We did not call him Mr. O’Hara, which was his name. We called him Pig, a typically cruel schoolboy tribute to his looks. And indeed his cheeks did sag into chins innumerable, he had a boozer’s pitted nose, and his dress code was more egg-on-tie than academic robe. His bulk made him waddle, and his attempts to haul himself up on the stool behind his desk were accompanied by many a mournful sigh. It was as though we had to mock him, ignorant of how otherwise to deal with the spectacle he presented, our callowness screening us from any thought of what might have brought him to this. In return for our disdain, he tried to teach the Irish secondary school English curriculum.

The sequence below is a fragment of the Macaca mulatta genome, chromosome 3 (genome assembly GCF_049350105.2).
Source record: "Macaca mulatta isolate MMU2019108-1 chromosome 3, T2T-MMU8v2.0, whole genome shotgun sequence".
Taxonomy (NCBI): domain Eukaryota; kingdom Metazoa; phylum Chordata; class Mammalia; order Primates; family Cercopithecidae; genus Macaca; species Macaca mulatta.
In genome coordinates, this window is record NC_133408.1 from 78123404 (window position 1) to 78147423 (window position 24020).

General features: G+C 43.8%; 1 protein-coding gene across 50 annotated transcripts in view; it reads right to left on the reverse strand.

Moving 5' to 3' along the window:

These classes were more than usually unruly. But despite our disrespectful racket and the part I thought I had to play in it, Mr. O’Hara soldiered on. Eventually, this must have struck me. And it was not only that his whiskey-softened rumble of Ozymandias and Paradise Lost caught my ear. I also noticed that there was something like joy for him in his recitals. Try as we might to get on his nerves, we could not touch the poet’s words. The measure and the pleasure of them saw him through. He would sometimes add to lines his own verbal check-mark, following, I remember vividly, Wordsworth’s “Breaking the silence of the seas / Among the farthest Hebrides” with an almost merry, “Very good, William.” Very slowly, I got a glimmering of how respect for the text mattered too—or perhaps most of all.